Writing with ADHD - Uncharted

Writing with ADHD

By Riv Begun

I have ADHD. I was diagnosed in elementary school, and have been coming up with brain hacks to help myself ever since.

While the way my brain functions can help with writing in many different ways, from hyper focusing on a project to making connections other people wouldn’t, sometimes it proves a challenge to stay focused and organized. That’s why I’ve compiled this list of tips for managing your writing project when you have ADHD.

Find a method of organizing that works for you.

Take notes before you start a project, or use post it notes so outlining feels more tactical. Personally, I like to mindmap.

Create small milestones

Divide writing your book into small, easy to manage goals, like writing a thousand words a day or one chapter. Eventually, all of those little easy accomplishments will add up to one big book.

Write in a notebook

Some of us (cough cough me) have pretty terrible handwriting, but I’ve found that writing in a notebook forces my brain to slow down. Sometimes it seems to move at breakneck speed, and I’m not as careful about what I’m writing as I should be. Handwriting my chapters first slows down my brain so I can be a little more careful about what I’m putting on paper.

Know what kind of space you work best at

It’s nearly impossible for me to focus if my desk has clutter on it. I always try to keep the surface of my workspace clutter-free, except for my notebook and a glass of water. If I’m working outside the house, I try to work at a library or a quiet cafe, but I prioritize places where I know I can get a big table where my laptop isn’t hanging off the edges. Get to know yourself and the kind of workspace you need, and be vocal and diligent about maintaining it.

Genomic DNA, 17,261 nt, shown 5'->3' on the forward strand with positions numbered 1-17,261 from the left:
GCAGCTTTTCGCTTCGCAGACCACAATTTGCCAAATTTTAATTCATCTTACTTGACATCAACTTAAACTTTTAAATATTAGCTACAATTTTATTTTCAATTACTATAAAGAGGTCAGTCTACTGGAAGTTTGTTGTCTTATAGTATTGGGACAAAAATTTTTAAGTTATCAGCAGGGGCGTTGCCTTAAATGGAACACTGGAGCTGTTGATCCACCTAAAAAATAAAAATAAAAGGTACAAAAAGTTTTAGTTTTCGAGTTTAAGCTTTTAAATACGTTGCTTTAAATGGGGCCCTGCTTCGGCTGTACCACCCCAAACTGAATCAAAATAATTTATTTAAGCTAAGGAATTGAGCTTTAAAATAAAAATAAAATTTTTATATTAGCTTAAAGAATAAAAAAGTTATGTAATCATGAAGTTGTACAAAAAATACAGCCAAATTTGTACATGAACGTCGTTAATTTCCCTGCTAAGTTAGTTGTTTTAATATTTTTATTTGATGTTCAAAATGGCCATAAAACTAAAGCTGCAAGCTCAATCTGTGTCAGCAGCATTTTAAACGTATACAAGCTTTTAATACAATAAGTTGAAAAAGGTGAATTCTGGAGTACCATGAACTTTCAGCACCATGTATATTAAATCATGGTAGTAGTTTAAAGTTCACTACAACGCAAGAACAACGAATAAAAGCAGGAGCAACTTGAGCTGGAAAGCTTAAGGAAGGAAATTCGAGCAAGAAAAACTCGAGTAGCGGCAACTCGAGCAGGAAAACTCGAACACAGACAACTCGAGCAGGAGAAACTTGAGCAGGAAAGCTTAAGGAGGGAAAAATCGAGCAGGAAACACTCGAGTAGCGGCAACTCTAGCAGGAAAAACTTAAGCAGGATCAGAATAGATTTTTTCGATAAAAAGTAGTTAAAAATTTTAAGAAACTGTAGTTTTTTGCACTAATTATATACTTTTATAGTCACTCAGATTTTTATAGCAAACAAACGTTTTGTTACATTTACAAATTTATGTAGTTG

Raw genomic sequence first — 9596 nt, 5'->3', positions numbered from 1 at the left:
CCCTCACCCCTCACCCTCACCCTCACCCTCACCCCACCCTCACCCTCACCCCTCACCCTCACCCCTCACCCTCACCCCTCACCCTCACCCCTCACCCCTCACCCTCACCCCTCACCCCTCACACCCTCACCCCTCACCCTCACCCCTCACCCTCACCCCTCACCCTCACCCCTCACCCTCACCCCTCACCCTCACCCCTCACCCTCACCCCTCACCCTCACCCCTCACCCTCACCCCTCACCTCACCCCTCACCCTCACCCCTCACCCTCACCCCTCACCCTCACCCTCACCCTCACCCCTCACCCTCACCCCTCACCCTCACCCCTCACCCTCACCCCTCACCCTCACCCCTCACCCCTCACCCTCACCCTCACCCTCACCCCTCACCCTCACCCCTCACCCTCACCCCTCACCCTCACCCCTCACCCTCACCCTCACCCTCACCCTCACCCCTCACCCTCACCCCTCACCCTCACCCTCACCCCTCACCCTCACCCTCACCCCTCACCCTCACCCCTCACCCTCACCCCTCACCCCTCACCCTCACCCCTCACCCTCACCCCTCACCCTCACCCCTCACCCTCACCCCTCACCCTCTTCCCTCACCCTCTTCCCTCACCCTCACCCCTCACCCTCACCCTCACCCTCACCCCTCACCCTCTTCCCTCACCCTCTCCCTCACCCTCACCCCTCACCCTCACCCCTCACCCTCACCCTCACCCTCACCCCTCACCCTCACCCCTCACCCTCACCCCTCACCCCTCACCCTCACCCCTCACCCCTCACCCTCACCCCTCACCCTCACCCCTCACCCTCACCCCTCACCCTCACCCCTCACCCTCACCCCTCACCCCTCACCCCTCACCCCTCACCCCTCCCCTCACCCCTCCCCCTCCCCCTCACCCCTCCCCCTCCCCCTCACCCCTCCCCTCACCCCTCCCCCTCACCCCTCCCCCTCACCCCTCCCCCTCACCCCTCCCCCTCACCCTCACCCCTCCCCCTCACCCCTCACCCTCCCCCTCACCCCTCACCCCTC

Distraction-free sprints

Leave your phone in a different room and let your word processor fill your whole computer screen. Avoid going on the internet when you’re in the middle of a writing session. Sometimes that takes just bringing your notebook to the cafe instead of your laptop. Sometimes it takes a focus app like Forest and Freedom.

Write with people

If you know that writing alone means you’re more productive, maybe this tip isn’t for you. But for some of us, writing with an accountability buddy can mean a more productive writing session. Find someone as serious about writing as you are and try out a session or two together. You might find that watching someone else focus motivates you to be more focused. Or you might find that you stop too often to chat with them. Figure out what works for you, and be open to change and honesty about what you need.

Keep a Journal

When I feel extra distracted, I write my non book related thoughts in a journal. It’s almost like a cleaning, so when I get back to my project I’m holding nothing else in my mind.

Remember to be gentle with yourself

Learning how to work with your brain, whether you have ADHD or not, is a lifelong task, and processes that worked once might not work later on. Be open to change, listen to yourself when a system isn’t working for you anymore, and be vocal about your needs.

With that in mind, happy writing!

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